My hunch is that most of them would also be uncomfortable, maybe even offended, to think that they’re remembered as super-human in some way; for all of the people we remember as Saints are first and foremost people: human beings with strengths and weaknesses, with courageous actions and cowardly avoidances, proud moments and pratfalls. What unifies the saints is not perfection, but their very human reliance on the gracious presence of the God whose name is Love.
This is important, not only to humanize the legacy of those we remember as capital-S Saints – those formally recognized by Church hierarchies – and small-s saints, the faithful departed whom we have known first-hand in our lives, but to close the gap between their lives and ours. Christ’s call through the beatitudes is not just to someone else; Christ may very well be speaking to me, and you, and the person beside you and in front of you and behind you, and the first person you speak to when you leave this place, to reach out in a way that may well change someone’s life. The call to embrace Christ’s understanding of blessedness – is to all of us.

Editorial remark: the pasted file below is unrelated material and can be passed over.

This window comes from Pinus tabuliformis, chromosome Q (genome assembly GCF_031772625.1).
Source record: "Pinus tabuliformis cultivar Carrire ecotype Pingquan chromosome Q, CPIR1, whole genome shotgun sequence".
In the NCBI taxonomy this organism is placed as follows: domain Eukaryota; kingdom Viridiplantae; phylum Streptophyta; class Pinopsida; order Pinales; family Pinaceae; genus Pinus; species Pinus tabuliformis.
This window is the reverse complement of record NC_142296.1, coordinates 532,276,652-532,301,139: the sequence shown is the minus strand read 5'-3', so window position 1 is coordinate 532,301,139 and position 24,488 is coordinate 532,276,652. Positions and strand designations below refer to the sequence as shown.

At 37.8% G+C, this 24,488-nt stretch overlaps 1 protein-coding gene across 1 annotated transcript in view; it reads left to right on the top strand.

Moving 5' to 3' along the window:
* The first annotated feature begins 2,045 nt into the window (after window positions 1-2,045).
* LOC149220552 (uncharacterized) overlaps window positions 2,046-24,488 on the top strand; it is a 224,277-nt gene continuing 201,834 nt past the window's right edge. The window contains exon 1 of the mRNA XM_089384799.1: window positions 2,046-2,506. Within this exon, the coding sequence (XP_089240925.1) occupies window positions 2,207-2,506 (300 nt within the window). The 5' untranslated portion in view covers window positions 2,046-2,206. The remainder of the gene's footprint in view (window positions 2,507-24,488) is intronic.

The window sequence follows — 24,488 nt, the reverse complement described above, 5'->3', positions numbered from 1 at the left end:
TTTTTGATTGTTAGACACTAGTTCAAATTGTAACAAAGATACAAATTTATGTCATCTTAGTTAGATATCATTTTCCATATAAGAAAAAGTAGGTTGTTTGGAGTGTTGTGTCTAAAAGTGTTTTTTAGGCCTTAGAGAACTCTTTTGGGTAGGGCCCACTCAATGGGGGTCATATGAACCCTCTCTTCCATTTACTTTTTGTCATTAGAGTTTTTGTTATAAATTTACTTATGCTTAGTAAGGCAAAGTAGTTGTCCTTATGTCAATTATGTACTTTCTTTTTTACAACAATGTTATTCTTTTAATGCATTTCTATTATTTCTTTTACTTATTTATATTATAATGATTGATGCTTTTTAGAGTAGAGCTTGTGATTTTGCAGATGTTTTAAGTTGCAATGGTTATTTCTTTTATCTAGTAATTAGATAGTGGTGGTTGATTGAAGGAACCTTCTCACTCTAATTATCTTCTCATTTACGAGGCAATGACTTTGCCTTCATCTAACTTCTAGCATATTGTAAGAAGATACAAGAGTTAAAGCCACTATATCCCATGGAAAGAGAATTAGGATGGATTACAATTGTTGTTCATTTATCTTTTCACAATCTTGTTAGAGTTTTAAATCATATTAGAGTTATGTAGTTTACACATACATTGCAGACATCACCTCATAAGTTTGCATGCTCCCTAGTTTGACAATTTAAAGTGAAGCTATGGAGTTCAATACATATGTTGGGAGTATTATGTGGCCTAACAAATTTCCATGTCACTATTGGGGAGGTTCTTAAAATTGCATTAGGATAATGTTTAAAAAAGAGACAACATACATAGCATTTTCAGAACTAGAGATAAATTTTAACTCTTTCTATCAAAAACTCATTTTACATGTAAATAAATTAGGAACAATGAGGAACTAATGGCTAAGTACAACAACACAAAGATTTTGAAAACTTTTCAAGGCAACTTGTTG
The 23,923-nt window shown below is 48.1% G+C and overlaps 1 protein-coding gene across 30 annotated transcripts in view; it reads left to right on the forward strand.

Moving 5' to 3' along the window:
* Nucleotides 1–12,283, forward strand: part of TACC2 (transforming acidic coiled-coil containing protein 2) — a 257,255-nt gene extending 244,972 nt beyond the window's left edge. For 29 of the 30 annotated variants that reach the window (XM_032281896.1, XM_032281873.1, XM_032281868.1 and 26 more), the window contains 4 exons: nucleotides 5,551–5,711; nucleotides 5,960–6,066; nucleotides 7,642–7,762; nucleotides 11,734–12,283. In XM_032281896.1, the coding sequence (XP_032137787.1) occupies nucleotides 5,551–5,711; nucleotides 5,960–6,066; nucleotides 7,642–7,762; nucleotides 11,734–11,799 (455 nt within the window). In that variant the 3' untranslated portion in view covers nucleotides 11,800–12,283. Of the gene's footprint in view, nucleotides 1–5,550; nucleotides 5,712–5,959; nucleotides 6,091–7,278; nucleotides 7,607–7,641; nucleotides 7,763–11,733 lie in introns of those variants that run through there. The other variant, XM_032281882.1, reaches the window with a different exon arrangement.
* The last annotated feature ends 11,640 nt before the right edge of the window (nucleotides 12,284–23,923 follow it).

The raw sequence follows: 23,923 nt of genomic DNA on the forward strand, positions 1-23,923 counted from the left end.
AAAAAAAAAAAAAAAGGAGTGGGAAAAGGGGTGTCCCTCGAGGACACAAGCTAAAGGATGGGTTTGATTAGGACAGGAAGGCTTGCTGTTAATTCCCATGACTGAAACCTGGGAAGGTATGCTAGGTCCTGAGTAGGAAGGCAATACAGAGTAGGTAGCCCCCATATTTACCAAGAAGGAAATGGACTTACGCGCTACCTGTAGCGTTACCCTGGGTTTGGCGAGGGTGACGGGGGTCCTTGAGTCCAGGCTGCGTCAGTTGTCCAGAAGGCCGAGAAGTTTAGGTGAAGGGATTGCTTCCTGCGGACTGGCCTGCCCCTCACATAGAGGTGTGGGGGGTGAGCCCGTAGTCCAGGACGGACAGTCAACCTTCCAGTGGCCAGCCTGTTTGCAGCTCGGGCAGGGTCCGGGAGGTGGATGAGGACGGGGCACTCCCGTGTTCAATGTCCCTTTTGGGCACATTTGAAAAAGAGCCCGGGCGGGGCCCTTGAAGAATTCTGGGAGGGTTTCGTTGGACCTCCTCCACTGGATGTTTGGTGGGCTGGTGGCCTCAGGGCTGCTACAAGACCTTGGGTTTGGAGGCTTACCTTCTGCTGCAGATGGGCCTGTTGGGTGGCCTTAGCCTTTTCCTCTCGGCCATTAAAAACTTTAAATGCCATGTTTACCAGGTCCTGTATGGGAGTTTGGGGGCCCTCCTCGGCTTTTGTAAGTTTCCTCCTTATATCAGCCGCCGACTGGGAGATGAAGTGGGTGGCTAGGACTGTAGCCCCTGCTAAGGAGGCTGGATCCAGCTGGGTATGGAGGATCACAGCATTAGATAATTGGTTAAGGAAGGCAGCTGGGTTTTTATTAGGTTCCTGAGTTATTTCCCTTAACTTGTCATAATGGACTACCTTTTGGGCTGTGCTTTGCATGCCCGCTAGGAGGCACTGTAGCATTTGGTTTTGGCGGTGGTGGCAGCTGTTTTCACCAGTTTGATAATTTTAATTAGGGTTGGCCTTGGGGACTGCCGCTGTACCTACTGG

This is all well and good, yet there is still a problem, for the very things that Jesus speaks of in positive, hopeful terms, are things we are trained to avoid.
- Countless inspirational speakers, based in business or sport or “personal effectiveness” view competitiveness as a core value;
- we rightly teach our children how not to be steamrollered by others; and,
- no number of participants’ trophies (“yay, we finished seventh”) can dull the knowledge of how great it feels when our team wins the championship.
Yet there it is: blessed are the meek, the merciful, the peacemaker. Jesus is proposing for us a way that is nothing short of counter-cultural, and he knows it. It was as contrary to the patterns of his day, as it is to ours.